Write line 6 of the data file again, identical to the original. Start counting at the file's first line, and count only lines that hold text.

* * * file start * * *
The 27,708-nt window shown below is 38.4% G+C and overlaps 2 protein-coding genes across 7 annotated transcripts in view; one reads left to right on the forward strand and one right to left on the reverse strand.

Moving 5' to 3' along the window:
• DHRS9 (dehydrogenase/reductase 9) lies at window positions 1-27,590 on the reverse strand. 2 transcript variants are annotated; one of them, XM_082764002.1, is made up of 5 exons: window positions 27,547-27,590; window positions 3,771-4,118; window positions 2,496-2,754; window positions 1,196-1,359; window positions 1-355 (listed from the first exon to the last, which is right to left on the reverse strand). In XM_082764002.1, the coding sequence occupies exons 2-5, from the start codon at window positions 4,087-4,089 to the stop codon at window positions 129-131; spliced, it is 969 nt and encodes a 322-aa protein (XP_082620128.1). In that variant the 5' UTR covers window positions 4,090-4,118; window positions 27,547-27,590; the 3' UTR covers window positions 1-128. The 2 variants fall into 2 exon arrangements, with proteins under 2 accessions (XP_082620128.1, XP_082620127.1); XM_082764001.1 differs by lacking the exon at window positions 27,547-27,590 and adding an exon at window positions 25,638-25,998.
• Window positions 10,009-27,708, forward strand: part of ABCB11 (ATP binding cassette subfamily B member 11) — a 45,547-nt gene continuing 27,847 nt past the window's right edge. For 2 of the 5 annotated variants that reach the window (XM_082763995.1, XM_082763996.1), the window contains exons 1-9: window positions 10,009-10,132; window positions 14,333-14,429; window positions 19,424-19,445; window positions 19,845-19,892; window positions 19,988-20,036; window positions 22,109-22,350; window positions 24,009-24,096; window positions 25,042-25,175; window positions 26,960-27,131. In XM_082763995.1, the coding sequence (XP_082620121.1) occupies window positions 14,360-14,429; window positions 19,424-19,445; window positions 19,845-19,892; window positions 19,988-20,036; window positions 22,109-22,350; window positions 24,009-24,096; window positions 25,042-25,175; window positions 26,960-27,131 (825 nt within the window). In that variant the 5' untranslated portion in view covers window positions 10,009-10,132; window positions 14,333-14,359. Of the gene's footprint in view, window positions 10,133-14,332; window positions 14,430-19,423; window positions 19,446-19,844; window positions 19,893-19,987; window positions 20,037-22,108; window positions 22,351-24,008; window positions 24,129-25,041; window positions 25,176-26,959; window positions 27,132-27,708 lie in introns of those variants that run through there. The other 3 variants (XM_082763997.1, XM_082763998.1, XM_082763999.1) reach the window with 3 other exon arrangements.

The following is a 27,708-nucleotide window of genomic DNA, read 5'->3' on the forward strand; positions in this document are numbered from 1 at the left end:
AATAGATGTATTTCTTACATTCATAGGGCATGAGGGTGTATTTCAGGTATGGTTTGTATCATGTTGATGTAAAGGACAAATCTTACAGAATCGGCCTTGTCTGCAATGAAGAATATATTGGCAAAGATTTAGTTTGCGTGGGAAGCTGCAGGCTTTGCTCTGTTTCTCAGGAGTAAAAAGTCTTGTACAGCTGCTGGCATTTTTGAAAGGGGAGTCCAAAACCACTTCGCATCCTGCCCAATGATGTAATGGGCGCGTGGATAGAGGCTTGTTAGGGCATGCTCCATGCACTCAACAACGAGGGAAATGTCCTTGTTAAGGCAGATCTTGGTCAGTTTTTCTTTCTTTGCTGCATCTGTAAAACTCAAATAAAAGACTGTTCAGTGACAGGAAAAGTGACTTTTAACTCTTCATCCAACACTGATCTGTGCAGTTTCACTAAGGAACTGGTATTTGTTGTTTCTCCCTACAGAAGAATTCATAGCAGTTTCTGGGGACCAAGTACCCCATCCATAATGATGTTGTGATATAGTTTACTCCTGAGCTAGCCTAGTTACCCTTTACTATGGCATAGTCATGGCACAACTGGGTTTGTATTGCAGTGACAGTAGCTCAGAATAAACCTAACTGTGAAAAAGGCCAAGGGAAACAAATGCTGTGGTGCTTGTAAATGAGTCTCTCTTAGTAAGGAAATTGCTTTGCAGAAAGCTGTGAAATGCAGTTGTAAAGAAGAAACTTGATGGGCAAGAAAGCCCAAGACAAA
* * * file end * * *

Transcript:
AATAGATGTATTTCTTACATTCATAGGGCATGAGGGTGTATTTCAGGTATGGTTTGTATCATGTTGATGTAAAGGACAAATCTTACAGAATCGGCCTTGTCTGCAATGAAGAATATATTGGCAAAGATTTAGTTTGCGTGGGAAGCTGCAGGCTTTGCTCTGTTTCTCAGGAGTAAAAAGTCTTGTACAGCTGCTGGCATTTTTGAAAGGGGAGTCCAAAACCACTTCGCATCCTGCCCAATGATGTAATGGGCGCGTGGATAGAGGCTTGTTAGGGCATGCTCCATGCACTCAACAACGAGGGAAATGTCCTTGTTAAGGCAGATCTTGGTCAGTTTTTCTTTCTTTGCTGCATCTGTAAAACTCAAATAAAAGACTGTTCAGTGACAGGAAAAGTGACTTTTAACTCTTCATCCAACACTGATCTGTGCAGTTTCACTAAGGAACTGGTATTTGTTGTTTCTCCCTACAGAAGAATTCATAGCAGTTTCTGGGGACCAAGTACCCCATCCATAATGATGTTGTGATATAGTTTACTCCTGAGCTAGCCTAGTTACCCTTTACTATGGCATAGTCATGGCACAACTGGGTTTGTATTGCAGTGACAGTAGCTCAGAATAAACCTAACTGTGAAAAAGGCCAAGGGAAACAAATGCTGTGGTGCTTGTAAATGAGTCTCTCTTAGTAAGGAAATTGCTTTGCAGAAAGCTGTGAAATGCAGTTGTAAAGAAGAAACTTGATGGGCAAGAAAGCCCAAGACAAA